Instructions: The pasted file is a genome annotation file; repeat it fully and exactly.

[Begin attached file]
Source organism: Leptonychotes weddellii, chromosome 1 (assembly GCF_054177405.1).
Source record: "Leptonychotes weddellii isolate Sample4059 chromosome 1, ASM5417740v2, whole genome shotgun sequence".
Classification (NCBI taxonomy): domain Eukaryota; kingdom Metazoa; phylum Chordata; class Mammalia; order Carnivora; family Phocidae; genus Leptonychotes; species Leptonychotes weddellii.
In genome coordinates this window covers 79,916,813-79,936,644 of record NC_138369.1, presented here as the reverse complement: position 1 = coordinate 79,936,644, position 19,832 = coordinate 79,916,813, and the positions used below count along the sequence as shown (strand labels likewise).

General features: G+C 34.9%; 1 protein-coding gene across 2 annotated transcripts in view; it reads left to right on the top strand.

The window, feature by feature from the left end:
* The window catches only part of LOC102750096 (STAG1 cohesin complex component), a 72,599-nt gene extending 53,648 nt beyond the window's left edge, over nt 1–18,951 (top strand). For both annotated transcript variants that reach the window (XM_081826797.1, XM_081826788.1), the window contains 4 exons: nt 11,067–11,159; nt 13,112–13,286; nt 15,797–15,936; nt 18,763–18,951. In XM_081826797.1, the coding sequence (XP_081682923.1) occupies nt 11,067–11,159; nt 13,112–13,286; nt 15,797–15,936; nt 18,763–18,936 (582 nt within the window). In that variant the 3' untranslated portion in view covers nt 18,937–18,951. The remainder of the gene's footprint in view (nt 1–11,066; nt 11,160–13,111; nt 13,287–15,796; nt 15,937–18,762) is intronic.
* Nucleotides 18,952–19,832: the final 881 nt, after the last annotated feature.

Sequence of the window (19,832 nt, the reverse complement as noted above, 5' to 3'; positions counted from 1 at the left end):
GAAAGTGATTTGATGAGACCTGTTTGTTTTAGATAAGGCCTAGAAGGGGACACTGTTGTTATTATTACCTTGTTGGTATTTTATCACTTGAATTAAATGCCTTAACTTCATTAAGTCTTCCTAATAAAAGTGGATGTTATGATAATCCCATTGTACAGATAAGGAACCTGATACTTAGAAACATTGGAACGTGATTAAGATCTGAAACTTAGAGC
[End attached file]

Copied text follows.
Source organism: Leptonychotes weddellii, chromosome 1 (assembly GCF_054177405.1).
Source record: "Leptonychotes weddellii isolate Sample4059 chromosome 1, ASM5417740v2, whole genome shotgun sequence".
Classification (NCBI taxonomy): domain Eukaryota; kingdom Metazoa; phylum Chordata; class Mammalia; order Carnivora; family Phocidae; genus Leptonychotes; species Leptonychotes weddellii.
In genome coordinates this window covers 79,916,813-79,936,644 of record NC_138369.1, presented here as the reverse complement: position 1 = coordinate 79,936,644, position 19,832 = coordinate 79,916,813, and the positions used below count along the sequence as shown (strand labels likewise).

General features: G+C 34.9%; 1 protein-coding gene across 2 annotated transcripts in view; it reads left to right on the top strand.

The window, feature by feature from the left end:
* The window catches only part of LOC102750096 (STAG1 cohesin complex component), a 72,599-nt gene extending 53,648 nt beyond the window's left edge, over nt 1–18,951 (top strand). For both annotated transcript variants that reach the window (XM_081826797.1, XM_081826788.1), the window contains 4 exons: nt 11,067–11,159; nt 13,112–13,286; nt 15,797–15,936; nt 18,763–18,951. In XM_081826797.1, the coding sequence (XP_081682923.1) occupies nt 11,067–11,159; nt 13,112–13,286; nt 15,797–15,936; nt 18,763–18,936 (582 nt within the window). In that variant the 3' untranslated portion in view covers nt 18,937–18,951. The remainder of the gene's footprint in view (nt 1–11,066; nt 11,160–13,111; nt 13,287–15,796; nt 15,937–18,762) is intronic.
* Nucleotides 18,952–19,832: the final 881 nt, after the last annotated feature.

Sequence of the window (19,832 nt, the reverse complement as noted above, 5' to 3'; positions counted from 1 at the left end):
GAAAGTGATTTGATGAGACCTGTTTGTTTTAGATAAGGCCTAGAAGGGGACACTGTTGTTATTATTACCTTGTTGGTATTTTATCACTTGAATTAAATGCCTTAACTTCATTAAGTCTTCCTAATAAAAGTGGATGTTATGATAATCCCATTGTACAGATAAGGAACCTGATACTTAGAAACATTGGAACGTGATTAAGATCTGAAACTTAGAGC